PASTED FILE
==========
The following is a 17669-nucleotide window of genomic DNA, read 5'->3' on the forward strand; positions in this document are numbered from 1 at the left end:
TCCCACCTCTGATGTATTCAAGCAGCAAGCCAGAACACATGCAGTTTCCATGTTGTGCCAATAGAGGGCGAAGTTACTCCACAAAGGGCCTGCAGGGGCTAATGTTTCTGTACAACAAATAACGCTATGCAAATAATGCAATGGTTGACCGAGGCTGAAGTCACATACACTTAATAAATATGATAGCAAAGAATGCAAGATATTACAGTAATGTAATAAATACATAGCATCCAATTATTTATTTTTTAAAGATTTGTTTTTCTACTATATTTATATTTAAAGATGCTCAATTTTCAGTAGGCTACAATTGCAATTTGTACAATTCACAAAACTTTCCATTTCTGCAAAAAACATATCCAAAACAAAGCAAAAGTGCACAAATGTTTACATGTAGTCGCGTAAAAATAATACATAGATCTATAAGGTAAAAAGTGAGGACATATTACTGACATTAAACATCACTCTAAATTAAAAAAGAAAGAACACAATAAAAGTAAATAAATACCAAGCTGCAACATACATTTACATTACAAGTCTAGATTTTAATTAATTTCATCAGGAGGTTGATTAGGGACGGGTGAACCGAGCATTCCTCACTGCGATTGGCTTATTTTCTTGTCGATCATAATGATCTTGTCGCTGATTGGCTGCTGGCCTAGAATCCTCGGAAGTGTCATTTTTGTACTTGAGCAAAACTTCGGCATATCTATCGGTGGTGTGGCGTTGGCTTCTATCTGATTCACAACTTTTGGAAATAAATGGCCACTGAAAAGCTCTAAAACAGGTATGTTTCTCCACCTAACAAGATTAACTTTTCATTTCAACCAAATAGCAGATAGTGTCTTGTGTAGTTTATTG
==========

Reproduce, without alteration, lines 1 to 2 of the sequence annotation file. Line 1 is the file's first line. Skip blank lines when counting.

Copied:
The following is a 17669-nucleotide window of genomic DNA, read 5'->3' on the forward strand; positions in this document are numbered from 1 at the left end:
TCCCACCTCTGATGTATTCAAGCAGCAAGCCAGAACACATGCAGTTTCCATGTTGTGCCAATAGAGGGCGAAGTTACTCCACAAAGGGCCTGCAGGGGCTAATGTTTCTGTACAACAAATAACGCTATGCAAATAATGCAATGGTTGACCGAGGCTGAAGTCACATACACTTAATAAATATGATAGCAAAGAATGCAAGATATTACAGTAATGTAATAAATACATAGCATCCAATTATTTATTTTTTAAAGATTTGTTTTTCTACTATATTTATATTTAAAGATGCTCAATTTTCAGTAGGCTACAATTGCAATTTGTACAATTCACAAAACTTTCCATTTCTGCAAAAAACATATCCAAAACAAAGCAAAAGTGCACAAATGTTTACATGTAGTCGCGTAAAAATAATACATAGATCTATAAGGTAAAAAGTGAGGACATATTACTGACATTAAACATCACTCTAAATTAAAAAAGAAAGAACACAATAAAAGTAAATAAATACCAAGCTGCAACATACATTTACATTACAAGTCTAGATTTTAATTAATTTCATCAGGAGGTTGATTAGGGACGGGTGAACCGAGCATTCCTCACTGCGATTGGCTTATTTTCTTGTCGATCATAATGATCTTGTCGCTGATTGGCTGCTGGCCTAGAATCCTCGGAAGTGTCATTTTTGTACTTGAGCAAAACTTCGGCATATCTATCGGTGGTGTGGCGTTGGCTTCTATCTGATTCACAACTTTTGGAAATAAATGGCCACTGAAAAGCTCTAAAACAGGTATGTTTCTCCACCTAACAAGATTAACTTTTCATTTCAACCAAATAGCAGATAGTGTCTTGTGTAGTTTATTG